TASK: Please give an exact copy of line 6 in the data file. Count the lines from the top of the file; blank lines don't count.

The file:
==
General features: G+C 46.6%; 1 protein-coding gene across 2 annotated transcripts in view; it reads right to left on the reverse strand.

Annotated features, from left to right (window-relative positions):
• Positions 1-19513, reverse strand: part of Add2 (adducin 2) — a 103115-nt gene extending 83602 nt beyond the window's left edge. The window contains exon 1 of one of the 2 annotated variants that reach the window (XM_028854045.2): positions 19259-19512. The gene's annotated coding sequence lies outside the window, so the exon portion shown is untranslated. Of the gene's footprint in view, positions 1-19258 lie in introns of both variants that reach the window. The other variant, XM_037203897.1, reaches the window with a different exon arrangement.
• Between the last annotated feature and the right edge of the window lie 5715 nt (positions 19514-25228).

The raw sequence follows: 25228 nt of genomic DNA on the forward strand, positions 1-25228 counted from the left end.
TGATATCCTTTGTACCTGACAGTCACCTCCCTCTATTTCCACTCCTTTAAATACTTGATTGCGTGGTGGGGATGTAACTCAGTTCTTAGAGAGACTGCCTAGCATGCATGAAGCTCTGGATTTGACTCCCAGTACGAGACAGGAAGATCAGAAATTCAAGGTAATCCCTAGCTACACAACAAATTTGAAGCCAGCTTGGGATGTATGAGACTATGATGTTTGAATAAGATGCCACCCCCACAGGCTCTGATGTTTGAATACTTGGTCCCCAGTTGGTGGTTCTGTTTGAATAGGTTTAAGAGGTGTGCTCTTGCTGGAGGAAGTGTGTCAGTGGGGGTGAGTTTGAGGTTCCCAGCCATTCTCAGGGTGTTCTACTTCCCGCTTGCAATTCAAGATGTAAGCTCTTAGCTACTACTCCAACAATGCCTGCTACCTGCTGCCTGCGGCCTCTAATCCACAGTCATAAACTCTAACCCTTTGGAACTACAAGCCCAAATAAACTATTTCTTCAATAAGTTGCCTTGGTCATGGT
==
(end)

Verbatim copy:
TGATATCCTTTGTACCTGACAGTCACCTCCCTCTATTTCCACTCCTTTAAATACTTGATTGCGTGGTGGGGATGTAACTCAGTTCTTAGAGAGACTGCCTAGCATGCATGAAGCTCTGGATTTGACTCCCAGTACGAGACAGGAAGATCAGAAATTCAAGGTAATCCCTAGCTACACAACAAATTTGAAGCCAGCTTGGGATGTATGAGACTATGATGTTTGAATAAGATGCCACCCCCACAGGCTCTGATGTTTGAATACTTGGTCCCCAGTTGGTGGTTCTGTTTGAATAGGTTTAAGAGGTGTGCTCTTGCTGGAGGAAGTGTGTCAGTGGGGGTGAGTTTGAGGTTCCCAGCCATTCTCAGGGTGTTCTACTTCCCGCTTGCAATTCAAGATGTAAGCTCTTAGCTACTACTCCAACAATGCCTGCTACCTGCTGCCTGCGGCCTCTAATCCACAGTCATAAACTCTAACCCTTTGGAACTACAAGCCCAAATAAACTATTTCTTCAATAAGTTGCCTTGGTCATGGT